NASA’s next-generation space observatory has retained its first visible micrometeoroid impact less than six months after launch, but the agency is mainly indifferent.
The James Webb Space Telescope, also known as the Webb or JWST, was launched on December 25, 2021. It has spent countless months emerging from its deepest recesses and preparing for scientific observation, a complex process that has moved remarkably smoothly; Recently, NASA said it expects to unveil the first scientific quality images from the telescope on July 12.
The agency announced (opens a new tab) on Wednesday (June 8) that the viewing site had met its first impact from tiny particles of atmospheric debris called micrometeoroids. But do not panic: It is not expected that the institution’s system or scientific heritage will be disrupted.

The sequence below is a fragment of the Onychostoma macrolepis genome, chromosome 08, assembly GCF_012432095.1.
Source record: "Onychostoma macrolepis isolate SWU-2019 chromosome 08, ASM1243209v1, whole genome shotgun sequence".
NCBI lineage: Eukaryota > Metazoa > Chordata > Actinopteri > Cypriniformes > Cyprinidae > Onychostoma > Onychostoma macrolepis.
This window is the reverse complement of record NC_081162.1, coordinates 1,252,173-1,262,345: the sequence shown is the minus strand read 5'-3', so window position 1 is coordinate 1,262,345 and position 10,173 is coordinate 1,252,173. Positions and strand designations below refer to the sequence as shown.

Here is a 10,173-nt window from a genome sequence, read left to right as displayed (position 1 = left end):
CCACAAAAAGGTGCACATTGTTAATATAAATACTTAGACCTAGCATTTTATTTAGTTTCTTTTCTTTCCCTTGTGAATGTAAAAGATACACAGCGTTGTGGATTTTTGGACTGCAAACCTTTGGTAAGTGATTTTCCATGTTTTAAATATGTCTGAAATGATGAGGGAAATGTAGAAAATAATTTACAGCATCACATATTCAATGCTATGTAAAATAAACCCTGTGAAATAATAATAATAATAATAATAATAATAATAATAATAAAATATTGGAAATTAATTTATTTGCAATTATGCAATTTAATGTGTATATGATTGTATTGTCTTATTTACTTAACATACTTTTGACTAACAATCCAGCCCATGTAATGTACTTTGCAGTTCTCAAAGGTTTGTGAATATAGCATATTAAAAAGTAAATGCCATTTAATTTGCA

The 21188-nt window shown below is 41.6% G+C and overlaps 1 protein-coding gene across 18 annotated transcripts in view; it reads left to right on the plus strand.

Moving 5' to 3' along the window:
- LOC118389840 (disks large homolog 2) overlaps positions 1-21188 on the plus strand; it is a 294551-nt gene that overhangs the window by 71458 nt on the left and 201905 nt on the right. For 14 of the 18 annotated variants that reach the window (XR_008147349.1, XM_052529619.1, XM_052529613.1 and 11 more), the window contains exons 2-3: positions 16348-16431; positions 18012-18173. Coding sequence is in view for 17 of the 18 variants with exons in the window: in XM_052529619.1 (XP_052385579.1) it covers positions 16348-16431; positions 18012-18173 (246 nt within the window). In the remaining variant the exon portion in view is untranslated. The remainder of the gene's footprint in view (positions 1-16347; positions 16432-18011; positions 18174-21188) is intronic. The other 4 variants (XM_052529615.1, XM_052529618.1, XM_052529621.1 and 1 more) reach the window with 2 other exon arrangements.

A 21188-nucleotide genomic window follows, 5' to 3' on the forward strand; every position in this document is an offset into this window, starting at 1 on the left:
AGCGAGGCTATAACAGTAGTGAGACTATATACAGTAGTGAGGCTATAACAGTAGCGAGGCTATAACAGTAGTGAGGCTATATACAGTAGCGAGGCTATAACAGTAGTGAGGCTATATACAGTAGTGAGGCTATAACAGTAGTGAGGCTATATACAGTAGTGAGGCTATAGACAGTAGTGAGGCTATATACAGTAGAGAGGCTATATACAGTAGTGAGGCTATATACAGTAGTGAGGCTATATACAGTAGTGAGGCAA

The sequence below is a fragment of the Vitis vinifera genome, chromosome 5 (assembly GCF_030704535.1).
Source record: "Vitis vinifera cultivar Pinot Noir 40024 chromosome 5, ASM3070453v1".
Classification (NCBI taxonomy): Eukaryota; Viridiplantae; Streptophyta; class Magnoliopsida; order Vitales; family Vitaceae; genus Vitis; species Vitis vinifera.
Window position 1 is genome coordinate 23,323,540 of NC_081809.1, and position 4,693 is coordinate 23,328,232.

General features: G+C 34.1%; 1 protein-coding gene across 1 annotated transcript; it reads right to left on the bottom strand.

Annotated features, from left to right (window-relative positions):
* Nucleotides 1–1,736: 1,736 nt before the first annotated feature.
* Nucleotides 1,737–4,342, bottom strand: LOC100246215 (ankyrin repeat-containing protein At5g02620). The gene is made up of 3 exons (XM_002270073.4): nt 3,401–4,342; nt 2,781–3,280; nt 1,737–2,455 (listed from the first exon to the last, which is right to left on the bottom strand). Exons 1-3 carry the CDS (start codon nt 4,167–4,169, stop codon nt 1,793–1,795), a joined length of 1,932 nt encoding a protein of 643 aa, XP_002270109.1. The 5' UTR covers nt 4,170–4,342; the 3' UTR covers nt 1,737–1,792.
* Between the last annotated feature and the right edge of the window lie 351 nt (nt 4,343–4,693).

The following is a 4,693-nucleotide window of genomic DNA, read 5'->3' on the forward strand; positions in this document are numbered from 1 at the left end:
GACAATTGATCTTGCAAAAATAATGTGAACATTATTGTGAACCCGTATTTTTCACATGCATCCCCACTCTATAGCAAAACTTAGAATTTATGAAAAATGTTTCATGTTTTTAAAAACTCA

“As Webb’s mirrors were exposed to the atmosphere, we anticipated that occasional micrometeoroid collisions would slow down the performance of the telescope over time,” Lee Feinberg, head of Webb optical telescope element at NASA’s Goddard Space Flight Center in Maryland, said in a statement. “Since the launch, we have had four micrometeoroid strikes that were in line with our expectations, and this has recently been much larger than we predicted our decline.”